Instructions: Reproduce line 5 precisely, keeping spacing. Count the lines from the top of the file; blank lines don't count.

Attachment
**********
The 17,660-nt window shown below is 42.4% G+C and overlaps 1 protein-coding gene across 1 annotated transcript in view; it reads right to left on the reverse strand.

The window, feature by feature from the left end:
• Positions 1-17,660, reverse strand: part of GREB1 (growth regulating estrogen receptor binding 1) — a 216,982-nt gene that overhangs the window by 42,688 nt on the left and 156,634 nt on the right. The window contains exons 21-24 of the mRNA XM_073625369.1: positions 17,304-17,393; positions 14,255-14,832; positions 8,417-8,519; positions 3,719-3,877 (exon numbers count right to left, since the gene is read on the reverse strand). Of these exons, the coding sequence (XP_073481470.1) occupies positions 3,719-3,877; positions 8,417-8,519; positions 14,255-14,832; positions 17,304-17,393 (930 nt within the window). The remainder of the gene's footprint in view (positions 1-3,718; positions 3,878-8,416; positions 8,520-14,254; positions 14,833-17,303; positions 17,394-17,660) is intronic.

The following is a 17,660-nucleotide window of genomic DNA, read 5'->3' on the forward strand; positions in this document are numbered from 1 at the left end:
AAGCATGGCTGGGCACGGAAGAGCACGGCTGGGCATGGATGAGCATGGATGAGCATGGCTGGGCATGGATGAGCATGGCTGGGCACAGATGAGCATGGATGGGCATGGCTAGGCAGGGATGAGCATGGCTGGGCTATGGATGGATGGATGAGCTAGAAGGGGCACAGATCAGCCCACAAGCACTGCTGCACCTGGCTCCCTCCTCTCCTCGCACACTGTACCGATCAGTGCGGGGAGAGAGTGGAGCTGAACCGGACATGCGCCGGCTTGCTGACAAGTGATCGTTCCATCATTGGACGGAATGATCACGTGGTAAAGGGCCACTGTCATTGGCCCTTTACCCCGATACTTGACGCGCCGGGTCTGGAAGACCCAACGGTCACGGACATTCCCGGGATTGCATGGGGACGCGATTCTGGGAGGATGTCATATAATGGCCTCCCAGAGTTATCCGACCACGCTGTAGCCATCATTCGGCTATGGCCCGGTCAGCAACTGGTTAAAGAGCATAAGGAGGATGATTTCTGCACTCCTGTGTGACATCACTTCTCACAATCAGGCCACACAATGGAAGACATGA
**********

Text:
AAGCATGGCTGGGCACGGAAGAGCACGGCTGGGCATGGATGAGCATGGATGAGCATGGCTGGGCATGGATGAGCATGGCTGGGCACAGATGAGCATGGATGGGCATGGCTAGGCAGGGATGAGCATGGCTGGGCTATGGATGGATGGATGAGCTAGAAGGGGCACAGATCAGCCCACAAGCACTGCTGCACCTGGCTCCCTCCTCTCCTCGCACACTGTACCGATCAGTGCGGGGAGAGAGTGGAGCTGAACCGGACATGCGCCGGCTTGCTGACAAGTGATCGTTCCATCATTGGACGGAATGATCACGTGGTAAAGGGCCACTGTCATTGGCCCTTTACCCCGATACTTGACGCGCCGGGTCTGGAAGACCCAACGGTCACGGACATTCCCGGGATTGCATGGGGACGCGATTCTGGGAGGATGTCATATAATGGCCTCCCAGAGTTATCCGACCACGCTGTAGCCATCATTCGGCTATGGCCCGGTCAGCAACTGGTTAAAGAGCATAAGGAGGATGATTTCTGCACTCCTGTGTGACATCACTTCTCACAATCAGGCCACACAATGGAAGACATGA